Brain Longevity symposium



Helen Lavretsky, MD, MS

Dr. Lavretsky will present Neuroscience of Kundalini yoga and Kirtan Kriya in older adults.

In this presentation, we will review the results of innovative research co-sponsored by ARPF at the UCLA Semel Institute for Neuroscience and human psychiatry and the Department of Psychiatry. Over the last 10 years, we have been studying a particular yogic meditation, Kirtan Kriya, in middle-age and older adults, which has provided novel pioneering discoveries of the underlying neural, cellular, and epigenetic mechanisms of response in cognitive and brain aging.

Bio: Dr. Lavretsky is a Professor In-Residence in the Department of Psychiatry at UCLA and a geriatric integrative psychiatrist with federally funded research program in geriatric depression and integrative mental health (NIMH, PCORI, and NCCIH) using mind-body interventions. She is a recipient of the Career Development award from NIMH, the NCCIH, and other prestigious research awards. Her current research studies include investigations of psychopharmacological treatment of geriatric depression, mild cognitive impairment, and Tai Chi and yoga for treatment and prevention of late-life mood and cognitive disorders. She is the President-Elect of the American Association for Geriatric Psychiatry, and the Distinguished Life Fellow of the American Psychiatric Association, American Association for Geriatric Psychiatry, and the Fellow of the American College of Neuropsychopharmacology, and the recipient of the Distinguished Investigator awards for research in geriatric psychiatry from the American College of Psychiatrists and the American Association for Geriatric Psychiatry. She is the Semel Scholar in Integrative Mental Health and the Director of the Late-life mood, stress and wellness program and the Integrative Psychiatry research and clinical program.


Katerina Sheardova, MD, PhD

Dr. Sheardova will present the latest research and updates on the Czech Brain Aging Study (CBAS).

CBAS is a national longitudinal study on healthy aging, with the main focus on lifestyle and spiritual well-being factors as preventive measures of cognitive decline in the elderly. Original ancient yoga techniques will be put into the context of the 4 Pillars of Alzheimer’s Prevention as described by ARPF. Over the last 11 years, Dr. Sheardova’s team has been collecting clinical, neuropsychological, biochemical, genetic and neuroimaging data together with lifestyle factors questioners in a cohort of subjects followed yearly. She has also performed non-pharmacological interventions in subjects at risk of AD. We can’t wait to share the amazing results of this study.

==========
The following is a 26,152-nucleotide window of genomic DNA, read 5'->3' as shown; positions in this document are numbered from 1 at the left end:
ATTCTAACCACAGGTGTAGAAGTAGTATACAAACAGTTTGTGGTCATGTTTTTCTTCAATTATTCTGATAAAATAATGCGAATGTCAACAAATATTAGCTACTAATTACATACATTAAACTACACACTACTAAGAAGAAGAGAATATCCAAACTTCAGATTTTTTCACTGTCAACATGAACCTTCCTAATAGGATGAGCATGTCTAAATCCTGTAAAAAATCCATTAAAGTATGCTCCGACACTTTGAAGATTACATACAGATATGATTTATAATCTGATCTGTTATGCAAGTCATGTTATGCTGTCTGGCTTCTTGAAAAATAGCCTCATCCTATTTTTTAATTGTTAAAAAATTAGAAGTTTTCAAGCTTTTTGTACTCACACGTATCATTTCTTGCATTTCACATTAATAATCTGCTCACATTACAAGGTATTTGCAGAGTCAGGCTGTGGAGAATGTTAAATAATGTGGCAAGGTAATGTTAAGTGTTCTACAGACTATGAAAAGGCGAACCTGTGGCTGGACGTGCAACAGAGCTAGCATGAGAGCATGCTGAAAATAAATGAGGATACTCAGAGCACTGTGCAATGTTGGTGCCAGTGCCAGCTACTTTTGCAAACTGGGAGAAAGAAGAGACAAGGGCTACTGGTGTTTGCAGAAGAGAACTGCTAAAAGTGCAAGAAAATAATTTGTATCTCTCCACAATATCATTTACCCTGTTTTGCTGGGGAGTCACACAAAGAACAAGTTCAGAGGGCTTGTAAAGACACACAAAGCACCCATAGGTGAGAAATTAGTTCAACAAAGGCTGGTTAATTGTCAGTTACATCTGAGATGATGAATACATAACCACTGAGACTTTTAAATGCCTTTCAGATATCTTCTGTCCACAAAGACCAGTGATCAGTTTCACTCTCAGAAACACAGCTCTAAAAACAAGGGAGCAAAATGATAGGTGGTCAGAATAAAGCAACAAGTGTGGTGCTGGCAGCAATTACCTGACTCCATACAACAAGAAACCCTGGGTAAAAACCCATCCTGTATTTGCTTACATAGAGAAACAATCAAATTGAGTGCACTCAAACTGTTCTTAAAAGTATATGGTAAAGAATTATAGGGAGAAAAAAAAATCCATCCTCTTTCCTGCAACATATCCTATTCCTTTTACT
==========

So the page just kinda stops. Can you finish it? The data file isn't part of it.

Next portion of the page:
Bio: Dr. Sheardova’s principal research interests are to further the understanding of the epidemiology of dementia and Alzheimer’s disease. A primary focus of her research is the identification of biomarkers for the diagnosis and related lifestyle factors specifically spirituality in prediction and/or progression of Alzheimer’s disease. As a neurologist, Dr. Sheardova works with patients who have a wide range of memory disorders and performs clinical trials studying Alzheimer’s disease and other neurodegenerative disorders. She is presently working at the Neurology clinic of St. Anne’s University Hospital in Brno, Czech Republic. Dr. Sheardova is also a member of the international advisory boards of several pharmaceutical companies involved in world-leading Alzheimer’s disease research and serves as the Assistant Science Officer for the Scientific Advisory Council of the Alzheimer’s Research and Prevention Foundation. She publishes and lectures in this field of research internationally.


Christopher Walling, Psy.D, MBA, C-IAYT, SEP

Dr. Walling will present Psyche Means Soul: The Role of the Body In Spiritual Development.

What is the role of the body in spiritual development? This question has inspired countless academics, philosophers, and clinicians who explore the science of “psyche” or soul now for millennia. The intersections of physical life and spiritual life have ever converging findings as the applications of spiritual practices continue to show protective factors throughout the human lifespan. Join Dr. Christopher Walling, Adjunct Professor of Somatic Psychology at the California Institute for Integral Studies, and ARPF’s own VP for Education and Outreach as he explores new scientific findings on the mind-body connection and how this might take us ever deeper into questions about the relationship of our body to spirituality.

Bio: Dr. Walling is a licensed clinical psychologist, researcher and an active leader in the biobehavioral sciences. His work in academic medicine has included the administration of multidisciplinary leadership teams in hematology-oncology, physical medicine and rehabilitation, and geriatric psychiatry at some of the top academic medical centers in the United States. His clinical focus in the behavioral sciences has examined the intersections of neuro-psychotherapy, affect regulation, and psychophysiology. Dr. Walling is an Adjunct Professor of Somatic Psychology at the California Institute of Integral Studies, Past-President of the United States Association for Body Psychotherapy, and an Associate Deputy-Editor of the International Body Psychotherapy Journal. He is a Clinical Supervisor at the Wright Institute of Los Angeles, a Clinical Associate at the New Center for Psychoanalysis, and is a Clinical Research Fellow at the Traumatic Stress Research Consortium located at Indiana University where he and his colleagues are working to advance scientific insights from trauma psychology. Dr. Walling maintains a private practice in Los Angeles, California.